Administration.

To describe IRS's efforts to investigate criminal and fraudulent paid 
preparer behavior, we interviewed officials from CI and reviewed case 
file information. We used data from the CI Management Information 
System and interviewed CI officials to determine statistics on the 
cases worked. To assess the reliability of these data, we reviewed 
existing documentation related to the data sources and interviewed 
officials knowledgeable about the data. We determined that the data 
were sufficiently reliable for the purposes of this report.

To examine efforts suggested by IRS's Taxpayer Advocate Service to 
provide additional IRS oversight of paid preparers or provide more 
consumer protection, we interviewed officials from the Advocate's 
office about a proposal to license paid preparers. We also reviewed the 
2001 and 2002 National Taxpayer Advocate's reports to Congress where 
the Advocate's proposals are explained and discussed.

To provide examples of actions taken against problem paid preparers by 
other federal, state, and local governments, we relied upon interviews 
and reports from a variety of sources including paid preparers, 
professional and consumer organizations, officials from several states, 
and some federal agency representatives. Based on these interviews and 
reports, we examined state and local laws that create oversight of 
certain aspects of paid preparer behavior. We did not attempt to 
identify all federal, state, and local governments or professional 
organizations that have a paid preparer or RAL oversight role. Those 
discussed are only examples of what we found during our research and 
there may be others.

The data cited from IRS for the estimated number of individual filers 
in 2001 that paid someone to prepare their tax returns, the amount paid 
in 2000 for tax preparation, the number of paid preparers in 1999, and 
the number of RALs taken out in 2001 and 2000 are considered background 
information. As such, we did not verify these numbers.

We conducted our work from April to October 2003 in accordance with 
generally accepted government auditing standards.

[End of section]

Appendix II: Final Survey Results Weighted to the U.S. Population:

[See PDF for image]

[End of figure]

[End of section]

Appendix III: Comments from the Internal Revenue Service:

COMMISSIONER:

DEPARTMENT OF THE TREASURY 
INTERNAL REVENUE SERVICE 
WASHINGTON, D.C. 20224:

October 28, 2003:

Mr. James R. White Director, Tax Issues 
United States General Accounting Office 
Washington, D.C. 20548:

Dear Mr. White:

I reviewed your report entitled, "Tax Administration: Most Taxpayers 
Believe They Benefit From Paid Tax Preparers, But Oversight For IRS Is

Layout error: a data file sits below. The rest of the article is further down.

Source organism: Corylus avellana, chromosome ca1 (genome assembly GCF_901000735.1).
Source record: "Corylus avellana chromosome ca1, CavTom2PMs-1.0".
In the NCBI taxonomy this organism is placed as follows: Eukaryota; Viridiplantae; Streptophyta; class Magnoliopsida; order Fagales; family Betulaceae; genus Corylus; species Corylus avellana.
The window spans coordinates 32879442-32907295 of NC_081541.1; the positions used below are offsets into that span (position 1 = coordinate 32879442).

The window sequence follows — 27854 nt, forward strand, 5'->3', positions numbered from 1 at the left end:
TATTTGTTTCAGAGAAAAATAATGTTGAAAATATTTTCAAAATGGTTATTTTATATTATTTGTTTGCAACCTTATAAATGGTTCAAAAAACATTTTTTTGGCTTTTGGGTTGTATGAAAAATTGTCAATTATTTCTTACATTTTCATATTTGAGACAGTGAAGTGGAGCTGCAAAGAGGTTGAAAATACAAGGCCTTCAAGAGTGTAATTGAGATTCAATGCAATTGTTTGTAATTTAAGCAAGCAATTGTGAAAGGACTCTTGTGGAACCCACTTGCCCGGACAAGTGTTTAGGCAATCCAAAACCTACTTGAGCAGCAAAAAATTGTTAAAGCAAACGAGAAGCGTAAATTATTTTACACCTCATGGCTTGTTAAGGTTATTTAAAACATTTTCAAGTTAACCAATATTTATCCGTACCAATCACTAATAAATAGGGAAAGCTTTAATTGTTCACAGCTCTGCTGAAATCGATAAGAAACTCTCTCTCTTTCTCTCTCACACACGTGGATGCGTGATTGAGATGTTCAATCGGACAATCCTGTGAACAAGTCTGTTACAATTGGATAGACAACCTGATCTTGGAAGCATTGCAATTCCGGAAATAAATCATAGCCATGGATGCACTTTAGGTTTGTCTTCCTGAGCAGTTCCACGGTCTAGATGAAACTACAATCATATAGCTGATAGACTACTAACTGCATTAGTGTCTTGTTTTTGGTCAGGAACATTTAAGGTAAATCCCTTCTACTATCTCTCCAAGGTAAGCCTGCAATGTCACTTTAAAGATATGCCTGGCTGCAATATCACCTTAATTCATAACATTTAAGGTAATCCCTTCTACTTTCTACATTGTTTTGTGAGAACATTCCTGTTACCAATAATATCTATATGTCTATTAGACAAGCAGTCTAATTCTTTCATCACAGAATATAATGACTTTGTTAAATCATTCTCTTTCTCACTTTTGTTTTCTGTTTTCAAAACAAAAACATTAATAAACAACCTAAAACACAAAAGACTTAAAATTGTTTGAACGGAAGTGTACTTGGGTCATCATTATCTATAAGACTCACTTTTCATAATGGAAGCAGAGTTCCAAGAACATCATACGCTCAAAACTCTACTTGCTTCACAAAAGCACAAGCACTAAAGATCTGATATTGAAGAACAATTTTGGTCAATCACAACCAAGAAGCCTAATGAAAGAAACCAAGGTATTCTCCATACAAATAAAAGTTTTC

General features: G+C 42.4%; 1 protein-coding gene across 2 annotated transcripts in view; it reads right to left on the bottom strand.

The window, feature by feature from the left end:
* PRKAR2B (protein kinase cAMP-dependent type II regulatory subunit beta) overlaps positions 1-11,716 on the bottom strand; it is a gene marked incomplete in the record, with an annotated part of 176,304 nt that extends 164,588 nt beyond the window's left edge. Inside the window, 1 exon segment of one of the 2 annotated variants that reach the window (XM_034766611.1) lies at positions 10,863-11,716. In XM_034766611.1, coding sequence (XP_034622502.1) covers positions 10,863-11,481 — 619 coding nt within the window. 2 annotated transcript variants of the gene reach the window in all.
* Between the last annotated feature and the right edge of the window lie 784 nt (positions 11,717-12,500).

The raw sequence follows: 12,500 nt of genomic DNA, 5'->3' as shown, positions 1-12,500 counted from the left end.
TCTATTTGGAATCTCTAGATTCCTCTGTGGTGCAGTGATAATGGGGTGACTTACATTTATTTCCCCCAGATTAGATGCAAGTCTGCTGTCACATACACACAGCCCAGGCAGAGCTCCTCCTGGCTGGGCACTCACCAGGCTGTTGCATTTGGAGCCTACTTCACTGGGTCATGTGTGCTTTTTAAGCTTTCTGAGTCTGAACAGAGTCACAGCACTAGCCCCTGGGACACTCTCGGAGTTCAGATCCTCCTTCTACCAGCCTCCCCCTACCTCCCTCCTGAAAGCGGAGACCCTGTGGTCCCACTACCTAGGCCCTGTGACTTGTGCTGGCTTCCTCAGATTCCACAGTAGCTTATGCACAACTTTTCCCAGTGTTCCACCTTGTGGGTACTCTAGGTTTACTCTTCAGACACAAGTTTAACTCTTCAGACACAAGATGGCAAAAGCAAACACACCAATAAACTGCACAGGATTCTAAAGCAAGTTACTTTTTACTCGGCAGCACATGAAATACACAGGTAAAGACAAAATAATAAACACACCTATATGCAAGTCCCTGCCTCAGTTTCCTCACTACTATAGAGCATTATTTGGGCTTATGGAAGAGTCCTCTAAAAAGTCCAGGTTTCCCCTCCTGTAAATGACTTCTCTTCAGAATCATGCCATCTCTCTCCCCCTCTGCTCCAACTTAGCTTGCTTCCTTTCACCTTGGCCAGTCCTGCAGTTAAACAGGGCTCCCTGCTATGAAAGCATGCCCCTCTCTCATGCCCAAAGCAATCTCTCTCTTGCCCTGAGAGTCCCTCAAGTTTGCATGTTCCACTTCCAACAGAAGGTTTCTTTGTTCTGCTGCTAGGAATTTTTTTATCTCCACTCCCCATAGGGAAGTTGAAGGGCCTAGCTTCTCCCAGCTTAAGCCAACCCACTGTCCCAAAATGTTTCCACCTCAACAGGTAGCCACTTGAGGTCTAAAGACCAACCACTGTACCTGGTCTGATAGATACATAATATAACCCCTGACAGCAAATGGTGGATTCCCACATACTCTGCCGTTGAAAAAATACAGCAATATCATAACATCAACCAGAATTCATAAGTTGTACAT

A Challenge" (GAO-04-70). We appreciate your recognition of our efforts 
to regulate paid preparers, and we recognize the importance of our 
role. Although you did not provide recommendations, we are continuing 
our efforts in this area by developing initiatives to ensure the 
ethical responsibility of preparers.

We agree with your observations regarding IRS efforts to revitalize and 
refocus the Office of Professional Responsibility. We are moving 
rapidly towards realizing our authorized staffing level for this 
office. Performance measures have been established and implemented, and 
a clear agenda has been defined. We consider members of the tax 
professional community to be partners in tax administration. As such, 
it is important that they adhere to the standards of practice outlined 
in Treasury Circular 230, which the Office of Professional 
Responsibility administers.

As I explained in recent Congressional testimony, some of our 
accountants, lawyers, investment bankers and other professionals, 
including individuals from our country's very best firms, have lost 
track of some fundamental professional obligations they owe to 
shareholders, employees, and the general public. Circular 230 
establishes standards of ethical conduct required of professionals who 
practice before the IRS. The Treasury and the IRS believe that changes 
should be made to Circular 230, pursuant to our existing authority, to 
help curb abusive tax shelters. Among the subjects we are closely 
examining are the standards used in legal opinions that are used by 
taxpayers in connection with abusive tax shelters.

To leverage our efforts in this area, the Office of Professional 
Responsibility will coordinate its efforts with the associations of tax 
professionals in dealing with representatives who fail to meet the 
standards of professional conduct. Tax professional organizations are 
close working partners with the IRS, and they understand the problems 
that result when members abuse the tax system. The creation of this 
office is a direct result of the concerns of the professional 
organizations.

Additionally, we formed a multi-functional work group to improve 
communications between functions and develop a national return preparer 
strategy. The group includes 
the Office of Professional Responsibility, SB/SE Division, Wage and 
Investment (W&I) Division, Criminal Investigation Division, and the 
Campus Lead Development Centers. Each function will share information 
on actions taken and results achieved in the Return Preparer Program 
(RPP). These meetings will be conducted on a regular basis.

The Small Business/Self Employed (SB/SE) Division also recently issued 
comprehensive guidance to SB/SE Division Area Directors and Planning 
and Special Programs (PSP) Managers on program objectives and 
initiatives. The memorandum addressed the priority of increasing RPP